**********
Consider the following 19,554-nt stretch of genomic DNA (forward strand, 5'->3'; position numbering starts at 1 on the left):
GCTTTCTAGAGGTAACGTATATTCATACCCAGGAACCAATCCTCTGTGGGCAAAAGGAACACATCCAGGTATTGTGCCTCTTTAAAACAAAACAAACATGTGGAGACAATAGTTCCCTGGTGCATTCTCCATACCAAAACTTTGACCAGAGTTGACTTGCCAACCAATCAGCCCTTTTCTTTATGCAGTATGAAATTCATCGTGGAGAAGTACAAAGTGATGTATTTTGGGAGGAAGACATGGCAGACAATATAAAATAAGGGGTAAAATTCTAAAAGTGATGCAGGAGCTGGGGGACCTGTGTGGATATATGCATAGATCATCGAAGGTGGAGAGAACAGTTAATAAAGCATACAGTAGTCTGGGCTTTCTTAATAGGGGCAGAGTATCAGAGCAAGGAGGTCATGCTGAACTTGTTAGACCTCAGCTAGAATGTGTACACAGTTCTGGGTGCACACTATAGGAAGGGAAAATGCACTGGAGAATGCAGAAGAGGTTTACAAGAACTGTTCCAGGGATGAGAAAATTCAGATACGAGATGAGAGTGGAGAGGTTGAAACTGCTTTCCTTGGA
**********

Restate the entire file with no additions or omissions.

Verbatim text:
Consider the following 19,554-nt stretch of genomic DNA (forward strand, 5'->3'; position numbering starts at 1 on the left):
GCTTTCTAGAGGTAACGTATATTCATACCCAGGAACCAATCCTCTGTGGGCAAAAGGAACACATCCAGGTATTGTGCCTCTTTAAAACAAAACAAACATGTGGAGACAATAGTTCCCTGGTGCATTCTCCATACCAAAACTTTGACCAGAGTTGACTTGCCAACCAATCAGCCCTTTTCTTTATGCAGTATGAAATTCATCGTGGAGAAGTACAAAGTGATGTATTTTGGGAGGAAGACATGGCAGACAATATAAAATAAGGGGTAAAATTCTAAAAGTGATGCAGGAGCTGGGGGACCTGTGTGGATATATGCATAGATCATCGAAGGTGGAGAGAACAGTTAATAAAGCATACAGTAGTCTGGGCTTTCTTAATAGGGGCAGAGTATCAGAGCAAGGAGGTCATGCTGAACTTGTTAGACCTCAGCTAGAATGTGTACACAGTTCTGGGTGCACACTATAGGAAGGGAAAATGCACTGGAGAATGCAGAAGAGGTTTACAAGAACTGTTCCAGGGATGAGAAAATTCAGATACGAGATGAGAGTGGAGAGGTTGAAACTGCTTTCCTTGGA